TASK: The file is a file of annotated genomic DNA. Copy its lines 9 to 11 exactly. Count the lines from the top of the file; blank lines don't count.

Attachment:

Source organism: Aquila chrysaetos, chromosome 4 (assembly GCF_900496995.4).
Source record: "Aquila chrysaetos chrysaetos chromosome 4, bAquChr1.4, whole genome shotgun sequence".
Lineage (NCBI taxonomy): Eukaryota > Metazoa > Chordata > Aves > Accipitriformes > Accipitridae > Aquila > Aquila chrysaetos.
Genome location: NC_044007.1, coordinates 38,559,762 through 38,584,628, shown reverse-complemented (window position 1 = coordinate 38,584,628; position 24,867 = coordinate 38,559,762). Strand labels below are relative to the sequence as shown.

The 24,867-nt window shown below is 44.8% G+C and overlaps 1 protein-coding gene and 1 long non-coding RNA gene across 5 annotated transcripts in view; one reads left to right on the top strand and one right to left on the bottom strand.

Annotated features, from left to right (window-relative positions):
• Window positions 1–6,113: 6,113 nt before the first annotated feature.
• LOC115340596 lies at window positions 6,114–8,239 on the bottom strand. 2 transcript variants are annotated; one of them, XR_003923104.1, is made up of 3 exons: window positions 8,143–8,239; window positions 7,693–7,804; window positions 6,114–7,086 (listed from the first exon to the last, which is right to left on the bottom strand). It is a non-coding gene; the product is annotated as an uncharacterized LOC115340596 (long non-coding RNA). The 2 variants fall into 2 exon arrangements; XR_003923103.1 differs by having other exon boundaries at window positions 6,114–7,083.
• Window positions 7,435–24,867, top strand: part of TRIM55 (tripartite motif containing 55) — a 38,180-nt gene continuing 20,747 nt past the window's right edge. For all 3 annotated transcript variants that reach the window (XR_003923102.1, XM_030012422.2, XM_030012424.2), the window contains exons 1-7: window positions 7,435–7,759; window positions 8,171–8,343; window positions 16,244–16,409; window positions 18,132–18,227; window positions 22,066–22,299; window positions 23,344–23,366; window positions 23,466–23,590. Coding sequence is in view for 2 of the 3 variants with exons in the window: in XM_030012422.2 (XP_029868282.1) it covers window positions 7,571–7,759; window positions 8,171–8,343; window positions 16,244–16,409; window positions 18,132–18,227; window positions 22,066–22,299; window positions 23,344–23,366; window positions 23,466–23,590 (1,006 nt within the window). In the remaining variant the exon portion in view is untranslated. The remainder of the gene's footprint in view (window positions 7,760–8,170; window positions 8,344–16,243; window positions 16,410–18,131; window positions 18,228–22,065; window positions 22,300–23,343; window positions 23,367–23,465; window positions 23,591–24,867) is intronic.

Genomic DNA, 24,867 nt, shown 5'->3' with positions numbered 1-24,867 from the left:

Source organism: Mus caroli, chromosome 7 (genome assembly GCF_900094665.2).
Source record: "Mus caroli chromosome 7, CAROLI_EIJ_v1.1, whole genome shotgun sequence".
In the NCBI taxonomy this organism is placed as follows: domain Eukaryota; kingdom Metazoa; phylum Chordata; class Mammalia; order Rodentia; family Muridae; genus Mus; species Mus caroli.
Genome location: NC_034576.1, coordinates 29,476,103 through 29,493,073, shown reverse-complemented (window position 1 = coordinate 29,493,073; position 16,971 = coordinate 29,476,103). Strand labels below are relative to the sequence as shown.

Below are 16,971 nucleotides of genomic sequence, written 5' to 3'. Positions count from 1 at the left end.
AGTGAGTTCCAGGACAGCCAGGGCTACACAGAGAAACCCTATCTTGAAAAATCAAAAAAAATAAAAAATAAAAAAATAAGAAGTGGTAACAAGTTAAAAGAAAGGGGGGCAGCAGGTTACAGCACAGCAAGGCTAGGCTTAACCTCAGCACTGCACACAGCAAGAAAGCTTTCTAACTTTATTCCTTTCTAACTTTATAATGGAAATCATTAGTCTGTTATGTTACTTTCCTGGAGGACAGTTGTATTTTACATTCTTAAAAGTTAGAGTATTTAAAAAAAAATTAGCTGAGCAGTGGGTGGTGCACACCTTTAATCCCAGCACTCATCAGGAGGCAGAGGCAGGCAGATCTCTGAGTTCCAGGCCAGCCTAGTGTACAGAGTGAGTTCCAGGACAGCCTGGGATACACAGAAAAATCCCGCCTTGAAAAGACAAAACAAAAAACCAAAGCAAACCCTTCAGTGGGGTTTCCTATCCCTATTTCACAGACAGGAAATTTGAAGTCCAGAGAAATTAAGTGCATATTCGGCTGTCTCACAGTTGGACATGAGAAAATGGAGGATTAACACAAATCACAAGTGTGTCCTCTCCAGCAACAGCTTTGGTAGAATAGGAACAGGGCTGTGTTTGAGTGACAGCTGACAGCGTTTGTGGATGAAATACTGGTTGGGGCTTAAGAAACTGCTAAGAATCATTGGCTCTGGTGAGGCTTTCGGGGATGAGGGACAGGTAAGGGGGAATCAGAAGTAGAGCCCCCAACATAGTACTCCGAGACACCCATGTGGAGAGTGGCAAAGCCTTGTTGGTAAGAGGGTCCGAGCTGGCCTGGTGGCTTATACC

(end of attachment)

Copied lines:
• Window positions 7,435–24,867, top strand: part of TRIM55 (tripartite motif containing 55) — a 38,180-nt gene continuing 20,747 nt past the window's right edge. For all 3 annotated transcript variants that reach the window (XR_003923102.1, XM_030012422.2, XM_030012424.2), the window contains exons 1-7: window positions 7,435–7,759; window positions 8,171–8,343; window positions 16,244–16,409; window positions 18,132–18,227; window positions 22,066–22,299; window positions 23,344–23,366; window positions 23,466–23,590. Coding sequence is in view for 2 of the 3 variants with exons in the window: in XM_030012422.2 (XP_029868282.1) it covers window positions 7,571–7,759; window positions 8,171–8,343; window positions 16,244–16,409; window positions 18,132–18,227; window positions 22,066–22,299; window positions 23,344–23,366; window positions 23,466–23,590 (1,006 nt within the window). In the remaining variant the exon portion in view is untranslated. The remainder of the gene's footprint in view (window positions 7,760–8,170; window positions 8,344–16,243; window positions 16,410–18,131; window positions 18,228–22,065; window positions 22,300–23,343; window positions 23,367–23,465; window positions 23,591–24,867) is intronic.

Genomic DNA, 24,867 nt, shown 5'->3' with positions numbered 1-24,867 from the left:

Source organism: Mus caroli, chromosome 7 (genome assembly GCF_900094665.2).